In the spring of '63 I believe, Cap't. Bob rented time with a small plane in Winona and separately gave Mary and I our first ride in an airplane. Mary handled the experience beautifully; I recall Bob having to clean the plane after landing as I left remnants of a Country Boy sandwich on the floor as he was climbing over the Mississippi River toward Sugar Loaf Bluff. When he piloted his homemade aircraft to visit us in Dayton, Ohio and put me in the right seat again for an aerial view of our home, my stomach behaved.
Bob's life was flying. Until he met Lee. Then it was Lee and flying. He happily told us about their courtship; about Lee occupying that right seat in that homemade plane and together vacationing at exotic spots...we have so many memories about he paid off a mortgage (after a dispute) in pennies and forced the bank to take hours counting it accurately with him present...recalling his athlete days as a track star at Winona State and me writing about his performance in the 440, the 880 and those hurdles in the Dayton Daily News.
After he and Lee found their beautiful Colorado ranch property, Bob committed his hurdling experiences in another direction; supporting Lee's recovery from her horrific vehicle injuries. Then his health failed and Lee reversed the roles...and his friends -- those meaningful and substantial friends and Bob's family -- rallied too and were more than spectators at a track meet. Along with Lee, we were loving, caring and cheering Bob for a life extremely well lived and for his focused contributions to his wife and his spirit of flying.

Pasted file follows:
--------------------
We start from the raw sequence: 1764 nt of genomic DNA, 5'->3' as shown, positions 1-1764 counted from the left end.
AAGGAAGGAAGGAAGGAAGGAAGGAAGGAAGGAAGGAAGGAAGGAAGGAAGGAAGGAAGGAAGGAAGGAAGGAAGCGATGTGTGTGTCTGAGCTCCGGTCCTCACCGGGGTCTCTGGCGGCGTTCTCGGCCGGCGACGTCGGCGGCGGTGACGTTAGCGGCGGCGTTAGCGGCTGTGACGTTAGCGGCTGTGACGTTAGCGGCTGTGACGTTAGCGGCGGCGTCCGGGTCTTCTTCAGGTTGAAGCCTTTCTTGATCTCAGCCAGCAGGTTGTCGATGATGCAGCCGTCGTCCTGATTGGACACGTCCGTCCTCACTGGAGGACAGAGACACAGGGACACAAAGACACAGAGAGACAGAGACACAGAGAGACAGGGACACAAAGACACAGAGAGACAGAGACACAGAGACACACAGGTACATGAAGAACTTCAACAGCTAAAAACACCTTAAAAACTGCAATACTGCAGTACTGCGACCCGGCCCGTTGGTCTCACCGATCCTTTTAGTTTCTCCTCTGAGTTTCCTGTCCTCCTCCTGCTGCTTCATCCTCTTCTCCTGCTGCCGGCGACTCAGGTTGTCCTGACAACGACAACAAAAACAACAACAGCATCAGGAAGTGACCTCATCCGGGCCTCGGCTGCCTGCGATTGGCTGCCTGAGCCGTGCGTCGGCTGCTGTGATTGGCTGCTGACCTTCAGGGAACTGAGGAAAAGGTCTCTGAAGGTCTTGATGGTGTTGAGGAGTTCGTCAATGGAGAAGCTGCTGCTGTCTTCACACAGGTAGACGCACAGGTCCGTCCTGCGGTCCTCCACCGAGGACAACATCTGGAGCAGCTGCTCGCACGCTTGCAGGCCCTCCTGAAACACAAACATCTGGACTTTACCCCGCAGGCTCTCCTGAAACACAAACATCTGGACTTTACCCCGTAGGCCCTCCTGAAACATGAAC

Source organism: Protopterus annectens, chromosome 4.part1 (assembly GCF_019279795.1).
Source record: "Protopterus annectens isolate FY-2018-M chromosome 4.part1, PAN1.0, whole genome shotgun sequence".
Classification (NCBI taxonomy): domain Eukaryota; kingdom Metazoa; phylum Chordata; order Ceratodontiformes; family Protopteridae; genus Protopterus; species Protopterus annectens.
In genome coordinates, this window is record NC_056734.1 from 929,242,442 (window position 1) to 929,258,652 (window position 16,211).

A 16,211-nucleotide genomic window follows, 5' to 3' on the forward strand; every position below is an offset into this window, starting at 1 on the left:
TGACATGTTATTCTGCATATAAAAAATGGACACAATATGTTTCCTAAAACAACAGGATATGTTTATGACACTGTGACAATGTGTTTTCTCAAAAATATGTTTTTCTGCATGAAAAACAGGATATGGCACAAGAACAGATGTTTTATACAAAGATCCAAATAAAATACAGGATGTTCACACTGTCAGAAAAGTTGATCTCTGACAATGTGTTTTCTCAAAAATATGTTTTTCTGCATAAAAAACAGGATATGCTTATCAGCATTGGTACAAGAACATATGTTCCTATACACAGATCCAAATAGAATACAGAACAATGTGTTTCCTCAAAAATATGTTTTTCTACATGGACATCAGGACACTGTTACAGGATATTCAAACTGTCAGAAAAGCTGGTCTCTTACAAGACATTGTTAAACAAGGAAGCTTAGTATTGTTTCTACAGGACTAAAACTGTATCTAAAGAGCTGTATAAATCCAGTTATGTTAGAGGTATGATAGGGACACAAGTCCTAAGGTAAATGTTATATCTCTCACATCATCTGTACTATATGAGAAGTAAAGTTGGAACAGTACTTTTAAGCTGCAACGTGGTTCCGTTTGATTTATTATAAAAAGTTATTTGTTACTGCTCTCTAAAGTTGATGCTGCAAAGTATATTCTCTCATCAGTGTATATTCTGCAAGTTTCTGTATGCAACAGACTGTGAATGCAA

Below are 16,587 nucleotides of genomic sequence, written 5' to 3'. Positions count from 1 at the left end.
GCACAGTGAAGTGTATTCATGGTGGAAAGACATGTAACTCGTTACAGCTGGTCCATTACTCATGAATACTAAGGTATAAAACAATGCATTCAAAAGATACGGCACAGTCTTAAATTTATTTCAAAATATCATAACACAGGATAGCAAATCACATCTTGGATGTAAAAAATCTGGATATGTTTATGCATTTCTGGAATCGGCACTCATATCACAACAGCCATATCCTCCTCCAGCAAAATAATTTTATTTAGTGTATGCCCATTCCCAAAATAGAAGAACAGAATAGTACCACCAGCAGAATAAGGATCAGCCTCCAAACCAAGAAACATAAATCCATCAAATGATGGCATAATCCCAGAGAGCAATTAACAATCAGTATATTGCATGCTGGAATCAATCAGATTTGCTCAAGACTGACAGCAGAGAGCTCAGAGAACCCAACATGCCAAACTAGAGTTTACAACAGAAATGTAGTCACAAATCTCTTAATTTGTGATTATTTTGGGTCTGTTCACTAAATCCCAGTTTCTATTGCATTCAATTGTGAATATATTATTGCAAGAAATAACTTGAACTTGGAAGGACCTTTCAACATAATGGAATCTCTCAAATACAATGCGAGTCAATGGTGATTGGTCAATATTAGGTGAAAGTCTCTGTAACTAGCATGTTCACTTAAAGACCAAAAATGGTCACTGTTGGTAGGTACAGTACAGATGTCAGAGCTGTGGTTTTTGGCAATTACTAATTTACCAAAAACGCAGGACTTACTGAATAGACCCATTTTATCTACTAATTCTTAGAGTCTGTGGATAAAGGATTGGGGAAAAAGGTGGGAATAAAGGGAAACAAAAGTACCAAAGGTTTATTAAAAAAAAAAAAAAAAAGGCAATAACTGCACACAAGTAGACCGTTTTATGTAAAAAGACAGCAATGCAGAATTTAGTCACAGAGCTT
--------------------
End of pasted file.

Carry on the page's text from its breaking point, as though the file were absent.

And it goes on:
Mary and I would frequently follow his sign off words on phone calls...'fly straight and take care my friends'.
Same to you, Cap't. Bob. Same to you.

Mary and Rollie Wussow
Bernalillo, New Mexico
A Posted at 09:04pm

Thank you for such a warm testimonial. I know how much he meant to you and Mary. I will never forget when you emphatically told me to get him to Mayo. Which I did and were welcomed and cared for by Tex and Ginny for 2 weeks. That is friendship. I am so glad I got to meet you 4 and got to love you as much as Bob did. He was the finest man I have ever met and was so lucky to have him for my husband for 25 years plus the years before we got married. They were the best and happiest years of my life. I know I will miss him the rest of my life but it will be worth it just to know his love. He knew how to love me and I knew how to love him. So many wonderful memories. He was my hero.

Photos & Videos

Photo Album

Upload up to 10 images at a time, max 8MB each
Share by: